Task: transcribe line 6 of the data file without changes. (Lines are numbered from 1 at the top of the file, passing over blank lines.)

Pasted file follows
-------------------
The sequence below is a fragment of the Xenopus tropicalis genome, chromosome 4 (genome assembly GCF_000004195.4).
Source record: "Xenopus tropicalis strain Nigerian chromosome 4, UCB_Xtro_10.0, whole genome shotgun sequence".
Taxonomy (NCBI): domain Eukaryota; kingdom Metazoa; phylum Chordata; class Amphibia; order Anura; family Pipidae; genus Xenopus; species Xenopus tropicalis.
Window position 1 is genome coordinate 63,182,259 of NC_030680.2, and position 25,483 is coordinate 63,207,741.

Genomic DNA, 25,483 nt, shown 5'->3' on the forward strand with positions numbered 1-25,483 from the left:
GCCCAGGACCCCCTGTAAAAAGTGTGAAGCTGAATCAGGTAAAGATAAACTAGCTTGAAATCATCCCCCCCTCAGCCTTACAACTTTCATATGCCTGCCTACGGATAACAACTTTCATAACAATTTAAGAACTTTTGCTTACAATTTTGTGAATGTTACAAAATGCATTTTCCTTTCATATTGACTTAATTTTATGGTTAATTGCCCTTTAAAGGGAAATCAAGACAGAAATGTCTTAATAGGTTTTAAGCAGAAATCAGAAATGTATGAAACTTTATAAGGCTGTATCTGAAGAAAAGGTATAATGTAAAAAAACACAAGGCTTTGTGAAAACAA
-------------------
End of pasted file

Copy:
GCCCAGGACCCCCTGTAAAAAGTGTGAAGCTGAATCAGGTAAAGATAAACTAGCTTGAAATCATCCCCCCCTCAGCCTTACAACTTTCATATGCCTGCCTACGGATAACAACTTTCATAACAATTTAAGAACTTTTGCTTACAATTTTGTGAATGTTACAAAATGCATTTTCCTTTCATATTGACTTAATTTTATGGTTAATTGCCCTTTAAAGGGAAATCAAGACAGAAATGTCTTAATAGGTTTTAAGCAGAAATCAGAAATGTATGAAACTTTATAAGGCTGTATCTGAAGAAAAGGTATAATGTAAAAAAACACAAGGCTTTGTGAAAACAA